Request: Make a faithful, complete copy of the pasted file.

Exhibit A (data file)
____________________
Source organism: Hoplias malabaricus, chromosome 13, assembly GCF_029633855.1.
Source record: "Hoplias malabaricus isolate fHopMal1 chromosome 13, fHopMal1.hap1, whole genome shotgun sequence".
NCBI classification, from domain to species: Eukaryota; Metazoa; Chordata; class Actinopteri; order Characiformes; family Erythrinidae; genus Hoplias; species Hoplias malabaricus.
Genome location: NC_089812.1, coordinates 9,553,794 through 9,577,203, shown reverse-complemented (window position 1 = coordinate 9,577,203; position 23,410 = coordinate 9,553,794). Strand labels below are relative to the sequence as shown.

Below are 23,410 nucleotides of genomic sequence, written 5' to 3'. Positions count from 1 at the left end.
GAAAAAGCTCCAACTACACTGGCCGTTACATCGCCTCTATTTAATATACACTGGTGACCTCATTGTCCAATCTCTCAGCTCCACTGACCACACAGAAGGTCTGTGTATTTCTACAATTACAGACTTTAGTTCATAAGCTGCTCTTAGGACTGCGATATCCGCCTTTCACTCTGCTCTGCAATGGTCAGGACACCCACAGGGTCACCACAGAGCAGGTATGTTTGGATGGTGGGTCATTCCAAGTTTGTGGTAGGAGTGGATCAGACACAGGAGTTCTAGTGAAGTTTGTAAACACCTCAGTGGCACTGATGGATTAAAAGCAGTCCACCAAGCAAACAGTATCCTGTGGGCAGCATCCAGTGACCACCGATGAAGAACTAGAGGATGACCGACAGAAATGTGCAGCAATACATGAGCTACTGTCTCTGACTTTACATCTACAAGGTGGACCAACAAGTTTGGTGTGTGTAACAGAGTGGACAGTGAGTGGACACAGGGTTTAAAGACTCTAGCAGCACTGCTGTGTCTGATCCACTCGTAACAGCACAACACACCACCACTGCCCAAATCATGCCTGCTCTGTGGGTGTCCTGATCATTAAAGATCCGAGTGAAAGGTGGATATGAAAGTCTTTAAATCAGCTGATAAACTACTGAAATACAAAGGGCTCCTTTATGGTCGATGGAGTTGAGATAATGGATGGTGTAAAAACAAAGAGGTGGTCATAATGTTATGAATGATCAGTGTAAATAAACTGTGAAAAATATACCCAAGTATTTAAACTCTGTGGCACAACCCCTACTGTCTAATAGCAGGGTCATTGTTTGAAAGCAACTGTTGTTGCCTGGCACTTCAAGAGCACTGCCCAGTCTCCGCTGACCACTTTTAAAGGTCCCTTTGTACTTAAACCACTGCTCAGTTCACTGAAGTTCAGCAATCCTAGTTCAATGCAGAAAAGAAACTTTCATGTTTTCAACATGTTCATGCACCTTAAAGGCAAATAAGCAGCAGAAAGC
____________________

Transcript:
Source organism: Hoplias malabaricus, chromosome 13, assembly GCF_029633855.1.
Source record: "Hoplias malabaricus isolate fHopMal1 chromosome 13, fHopMal1.hap1, whole genome shotgun sequence".
NCBI classification, from domain to species: Eukaryota; Metazoa; Chordata; class Actinopteri; order Characiformes; family Erythrinidae; genus Hoplias; species Hoplias malabaricus.
Genome location: NC_089812.1, coordinates 9,553,794 through 9,577,203, shown reverse-complemented (window position 1 = coordinate 9,577,203; position 23,410 = coordinate 9,553,794). Strand labels below are relative to the sequence as shown.

Below are 23,410 nucleotides of genomic sequence, written 5' to 3'. Positions count from 1 at the left end.
GAAAAAGCTCCAACTACACTGGCCGTTACATCGCCTCTATTTAATATACACTGGTGACCTCATTGTCCAATCTCTCAGCTCCACTGACCACACAGAAGGTCTGTGTATTTCTACAATTACAGACTTTAGTTCATAAGCTGCTCTTAGGACTGCGATATCCGCCTTTCACTCTGCTCTGCAATGGTCAGGACACCCACAGGGTCACCACAGAGCAGGTATGTTTGGATGGTGGGTCATTCCAAGTTTGTGGTAGGAGTGGATCAGACACAGGAGTTCTAGTGAAGTTTGTAAACACCTCAGTGGCACTGATGGATTAAAAGCAGTCCACCAAGCAAACAGTATCCTGTGGGCAGCATCCAGTGACCACCGATGAAGAACTAGAGGATGACCGACAGAAATGTGCAGCAATACATGAGCTACTGTCTCTGACTTTACATCTACAAGGTGGACCAACAAGTTTGGTGTGTGTAACAGAGTGGACAGTGAGTGGACACAGGGTTTAAAGACTCTAGCAGCACTGCTGTGTCTGATCCACTCGTAACAGCACAACACACCACCACTGCCCAAATCATGCCTGCTCTGTGGGTGTCCTGATCATTAAAGATCCGAGTGAAAGGTGGATATGAAAGTCTTTAAATCAGCTGATAAACTACTGAAATACAAAGGGCTCCTTTATGGTCGATGGAGTTGAGATAATGGATGGTGTAAAAACAAAGAGGTGGTCATAATGTTATGAATGATCAGTGTAAATAAACTGTGAAAAATATACCCAAGTATTTAAACTCTGTGGCACAACCCCTACTGTCTAATAGCAGGGTCATTGTTTGAAAGCAACTGTTGTTGCCTGGCACTTCAAGAGCACTGCCCAGTCTCCGCTGACCACTTTTAAAGGTCCCTTTGTACTTAAACCACTGCTCAGTTCACTGAAGTTCAGCAATCCTAGTTCAATGCAGAAAAGAAACTTTCATGTTTTCAACATGTTCATGCACCTTAAAGGCAAATAAGCAGCAGAAAGC